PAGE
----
The Golden Spruce: A True Story of Myth, Madness, and Greed (Hardcover)
A tale of obsession so fierce that a man kills the thing he loves most: the only giant golden spruce on earth.
As vividly as Jon Krakauer put readers on Everest, John Vaillant takes us into the heart of North America's last great forest, where trees grow to eighteen feet in diameter, sunlight never touches the ground, and the chainsaws are always at work.
When a shattered kayak and camping gear are found on an uninhabited island, they reignite a mystery surrounding a shocking act of protest. Five months earlier, logger-turned-activist Grant Hadwin had plunged naked into a river in British Columbia's Queen Charlotte Islands, towing a chainsaw. When his night's work was done, a unique Sitka spruce, 165 feet tall and covered with luminous golden needles, teetered on its stump. Two days later it fell.
The tree, a fascinating puzzle to scientists, was sacred to the Haida, a fierce seafaring tribe based in the Queen Charlottes. Vaillant recounts the bloody history of the Haida and the early fur trade, and provides harrowing details of the logging industry, whose omnivorous violence would claim both Hadwin and the golden spruce.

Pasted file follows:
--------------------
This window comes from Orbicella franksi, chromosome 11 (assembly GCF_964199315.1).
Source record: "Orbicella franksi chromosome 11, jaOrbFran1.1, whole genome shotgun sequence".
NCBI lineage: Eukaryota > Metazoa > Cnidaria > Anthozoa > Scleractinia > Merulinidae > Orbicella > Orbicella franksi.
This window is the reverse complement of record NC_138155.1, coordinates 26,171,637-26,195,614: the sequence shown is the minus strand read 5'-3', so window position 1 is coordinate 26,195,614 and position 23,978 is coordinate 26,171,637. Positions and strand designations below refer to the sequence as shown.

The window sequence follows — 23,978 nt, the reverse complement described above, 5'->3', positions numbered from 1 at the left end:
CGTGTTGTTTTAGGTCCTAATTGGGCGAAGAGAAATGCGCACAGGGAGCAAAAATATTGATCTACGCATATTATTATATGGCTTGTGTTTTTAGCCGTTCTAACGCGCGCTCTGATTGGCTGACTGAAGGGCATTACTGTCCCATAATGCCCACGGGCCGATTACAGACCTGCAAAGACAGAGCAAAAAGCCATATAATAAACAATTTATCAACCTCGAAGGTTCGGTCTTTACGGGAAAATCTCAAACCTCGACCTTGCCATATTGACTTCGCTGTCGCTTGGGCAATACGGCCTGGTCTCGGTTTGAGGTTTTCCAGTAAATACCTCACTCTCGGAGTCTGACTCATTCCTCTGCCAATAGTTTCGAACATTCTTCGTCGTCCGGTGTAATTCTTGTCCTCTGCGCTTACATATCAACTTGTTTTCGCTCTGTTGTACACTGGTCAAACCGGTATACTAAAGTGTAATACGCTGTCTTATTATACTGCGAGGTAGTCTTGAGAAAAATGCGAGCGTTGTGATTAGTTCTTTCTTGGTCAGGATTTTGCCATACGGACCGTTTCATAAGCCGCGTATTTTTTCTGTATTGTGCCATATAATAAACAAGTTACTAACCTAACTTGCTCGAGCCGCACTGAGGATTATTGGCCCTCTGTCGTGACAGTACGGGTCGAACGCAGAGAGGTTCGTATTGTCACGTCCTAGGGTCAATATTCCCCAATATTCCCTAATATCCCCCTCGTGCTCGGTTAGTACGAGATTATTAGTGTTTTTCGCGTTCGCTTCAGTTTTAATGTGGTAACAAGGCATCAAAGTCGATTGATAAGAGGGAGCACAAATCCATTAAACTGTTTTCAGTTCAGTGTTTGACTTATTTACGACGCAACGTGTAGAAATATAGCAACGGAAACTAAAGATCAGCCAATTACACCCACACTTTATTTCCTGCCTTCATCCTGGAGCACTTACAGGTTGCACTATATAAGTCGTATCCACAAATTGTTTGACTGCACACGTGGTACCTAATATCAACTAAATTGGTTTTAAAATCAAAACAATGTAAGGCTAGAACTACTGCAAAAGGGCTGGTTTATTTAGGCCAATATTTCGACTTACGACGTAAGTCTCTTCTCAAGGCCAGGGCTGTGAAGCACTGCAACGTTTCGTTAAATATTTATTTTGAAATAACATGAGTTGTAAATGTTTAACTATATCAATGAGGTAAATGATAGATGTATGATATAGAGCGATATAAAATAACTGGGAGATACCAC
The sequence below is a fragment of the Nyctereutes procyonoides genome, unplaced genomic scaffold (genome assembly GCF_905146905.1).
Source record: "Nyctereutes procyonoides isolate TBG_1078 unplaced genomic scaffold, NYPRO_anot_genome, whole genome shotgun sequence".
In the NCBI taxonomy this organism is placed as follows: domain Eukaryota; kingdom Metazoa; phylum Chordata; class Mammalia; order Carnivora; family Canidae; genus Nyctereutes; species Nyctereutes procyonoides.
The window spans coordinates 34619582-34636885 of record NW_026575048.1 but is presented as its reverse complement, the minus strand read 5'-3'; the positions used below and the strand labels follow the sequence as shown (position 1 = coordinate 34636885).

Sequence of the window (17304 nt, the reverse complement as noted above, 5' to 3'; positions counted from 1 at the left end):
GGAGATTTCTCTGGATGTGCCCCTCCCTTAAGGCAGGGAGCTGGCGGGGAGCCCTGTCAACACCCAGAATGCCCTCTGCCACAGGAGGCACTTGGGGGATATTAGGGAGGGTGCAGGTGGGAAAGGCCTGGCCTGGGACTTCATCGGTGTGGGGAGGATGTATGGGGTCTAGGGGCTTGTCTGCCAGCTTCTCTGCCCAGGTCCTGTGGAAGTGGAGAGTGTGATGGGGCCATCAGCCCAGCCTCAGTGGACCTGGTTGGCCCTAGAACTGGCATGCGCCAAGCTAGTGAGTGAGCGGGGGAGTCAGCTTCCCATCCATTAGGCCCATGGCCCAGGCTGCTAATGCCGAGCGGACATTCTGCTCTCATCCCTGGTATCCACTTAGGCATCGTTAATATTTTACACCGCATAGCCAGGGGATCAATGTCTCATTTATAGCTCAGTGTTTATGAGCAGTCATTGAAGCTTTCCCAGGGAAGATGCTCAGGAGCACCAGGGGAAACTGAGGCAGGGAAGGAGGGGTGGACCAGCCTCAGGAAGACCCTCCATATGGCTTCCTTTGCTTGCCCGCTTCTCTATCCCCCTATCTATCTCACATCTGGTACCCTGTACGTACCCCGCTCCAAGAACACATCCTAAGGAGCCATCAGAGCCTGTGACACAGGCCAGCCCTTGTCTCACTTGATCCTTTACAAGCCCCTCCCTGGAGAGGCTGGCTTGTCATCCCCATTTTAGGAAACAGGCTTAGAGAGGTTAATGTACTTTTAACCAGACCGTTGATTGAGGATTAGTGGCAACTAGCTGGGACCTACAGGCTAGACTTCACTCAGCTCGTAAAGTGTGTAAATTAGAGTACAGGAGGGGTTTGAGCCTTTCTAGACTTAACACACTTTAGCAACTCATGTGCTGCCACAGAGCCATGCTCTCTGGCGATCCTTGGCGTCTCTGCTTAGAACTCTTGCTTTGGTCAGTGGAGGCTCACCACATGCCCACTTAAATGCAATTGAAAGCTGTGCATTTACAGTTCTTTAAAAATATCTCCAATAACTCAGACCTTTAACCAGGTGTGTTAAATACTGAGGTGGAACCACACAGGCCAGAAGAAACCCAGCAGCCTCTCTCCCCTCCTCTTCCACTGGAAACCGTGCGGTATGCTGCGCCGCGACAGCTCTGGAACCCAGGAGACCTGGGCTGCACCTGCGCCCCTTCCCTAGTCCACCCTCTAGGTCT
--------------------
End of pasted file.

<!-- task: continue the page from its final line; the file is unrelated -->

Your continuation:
About the Author
John Vaillant’s acclaimed, award-winning nonfiction books, The Golden Spruce and The Tiger, were national bestsellers. His debut novel, The Jaguar’s Children, was a finalist for the Rogers Writers’ Trust Fiction Prize and the International Dublin Literary Award. Vaillant has received the Governor General’s Literary Award, the BC National Award for Canadian Non-Fiction, the Windham-Campbell Literature Prize, and the Pearson Writers’ Trust Prize for Nonfiction. He has written for, among others, The New Yorker, the Atlantic, National Geographic, and the Walrus. He lives in Vancouver.